That last point, of course, is debatable. I personally like the taste of younger whiskeys, in which the raw spirit battles against the mellowing effects of barrel aging. But Ethan referred to them as "entry-level bottles," intended to entice consumers to climb a brand's hierarchy to the more costly older bottlings. We ended up with 18 bottles of 12-year-old Scotch, along with two 13-year-olds and one 10-year-old. Incidentally, the age statement tells you the age of the youngest whiskey in the blend. So, a 12-year-old single malt is made of whiskeys at least 12 years old.
The distillers issue seemingly endless variations on their bottlings, so some of the malts in our tasting were limited editions, like our No. 1, the Balvenie Signature, which marked the 45th year of whiskey-making of Balvenie's distiller. It was complex, with long, lingering, delicious flavors. But if you can't find this one we also liked many standard bottlings, like our No. 7, the Balvenie DoubleWood, so called because the whiskey is aged first in barrels that had previously been used for bourbon, and then in oloroso sherry barrels.
The retail selection becomes especially confusing with the profusion of independent bottlings, as with our No. 2 malt. The distiller, Glen Grant, does not issue a 12-year-old whiskey. But an independent bottler, Gordon & MacPhail, bought whiskey from Glen Grant and issued a 12-year-old, which we found wonderfully intriguing, combining fruit flavors with more austere smoky, medicinal touches.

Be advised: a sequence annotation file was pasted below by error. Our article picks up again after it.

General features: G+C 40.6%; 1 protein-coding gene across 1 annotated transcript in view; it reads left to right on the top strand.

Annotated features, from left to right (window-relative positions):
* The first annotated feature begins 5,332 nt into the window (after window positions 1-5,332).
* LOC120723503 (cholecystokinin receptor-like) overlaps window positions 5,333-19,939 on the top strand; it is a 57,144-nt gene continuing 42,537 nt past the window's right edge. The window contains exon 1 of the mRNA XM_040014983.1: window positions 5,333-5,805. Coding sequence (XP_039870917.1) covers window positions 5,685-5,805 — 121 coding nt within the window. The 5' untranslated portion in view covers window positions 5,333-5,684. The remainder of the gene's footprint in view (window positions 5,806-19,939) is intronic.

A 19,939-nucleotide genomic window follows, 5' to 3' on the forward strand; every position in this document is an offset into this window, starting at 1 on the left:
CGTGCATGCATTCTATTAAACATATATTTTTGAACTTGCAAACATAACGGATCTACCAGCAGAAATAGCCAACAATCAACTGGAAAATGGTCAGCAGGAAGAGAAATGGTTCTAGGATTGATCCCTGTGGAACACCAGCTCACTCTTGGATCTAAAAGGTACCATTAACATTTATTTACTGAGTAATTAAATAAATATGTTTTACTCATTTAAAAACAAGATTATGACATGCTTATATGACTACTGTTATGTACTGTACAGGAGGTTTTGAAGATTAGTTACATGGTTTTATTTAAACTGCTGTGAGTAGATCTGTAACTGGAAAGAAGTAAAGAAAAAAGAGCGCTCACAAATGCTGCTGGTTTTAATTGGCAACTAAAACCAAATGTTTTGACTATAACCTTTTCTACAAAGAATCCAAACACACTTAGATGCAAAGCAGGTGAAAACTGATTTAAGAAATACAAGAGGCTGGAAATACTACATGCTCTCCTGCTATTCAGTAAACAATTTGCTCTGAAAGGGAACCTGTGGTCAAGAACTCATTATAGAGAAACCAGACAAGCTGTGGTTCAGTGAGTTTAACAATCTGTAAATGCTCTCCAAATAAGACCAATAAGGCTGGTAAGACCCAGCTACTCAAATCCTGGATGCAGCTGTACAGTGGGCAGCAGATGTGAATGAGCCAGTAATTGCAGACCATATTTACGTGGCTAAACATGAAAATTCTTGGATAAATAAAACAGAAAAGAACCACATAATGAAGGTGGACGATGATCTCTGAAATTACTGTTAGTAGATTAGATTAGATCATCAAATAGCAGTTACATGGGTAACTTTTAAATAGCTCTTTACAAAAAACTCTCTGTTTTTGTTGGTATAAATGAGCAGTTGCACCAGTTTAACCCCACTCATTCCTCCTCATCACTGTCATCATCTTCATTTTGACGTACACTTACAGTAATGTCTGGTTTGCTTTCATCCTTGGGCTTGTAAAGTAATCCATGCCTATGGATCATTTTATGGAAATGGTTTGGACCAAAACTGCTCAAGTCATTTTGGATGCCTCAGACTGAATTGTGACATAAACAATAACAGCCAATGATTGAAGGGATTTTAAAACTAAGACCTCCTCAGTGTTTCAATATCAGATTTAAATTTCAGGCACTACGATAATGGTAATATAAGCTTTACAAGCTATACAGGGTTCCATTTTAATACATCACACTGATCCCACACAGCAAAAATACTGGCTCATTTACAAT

The rest of our top 10, though, were standard bottlings, which should be easier to find. We especially liked the Tamdhu 10-year-old, our best value at $30, which had a touch of sweetness along with waxy floral aromas, and the Cragganmore, which was on the smoky, earthy side.
The level of quality was so high that not all the malts we favored made the list. Pete especially liked the Aberlour, which reminded him of a hot toddy, and Florence loved the smoky BenRiach. I very much enjoyed an independent bottling of Longmorn from McGibbon's Provenance, which I thought was delicate and complex. While the Glenlivet and the Glenfiddich made our top 10, the Macallan did not. We all felt it seemed a bit too simple.Aside from the diversity of expressions, single malt has its diversity of uses. Florence said she enjoys a glass before dinner, in front of a fire. Ethan spoke of drinking single malt with a fine steak, and with oysters, which speaks to Scotch's versatility. I love a glass late at night, with a book. Pete is partial to the late-night dram as well. In fact, I can think of only one place where a good single malt will almost never be found: in a cocktail.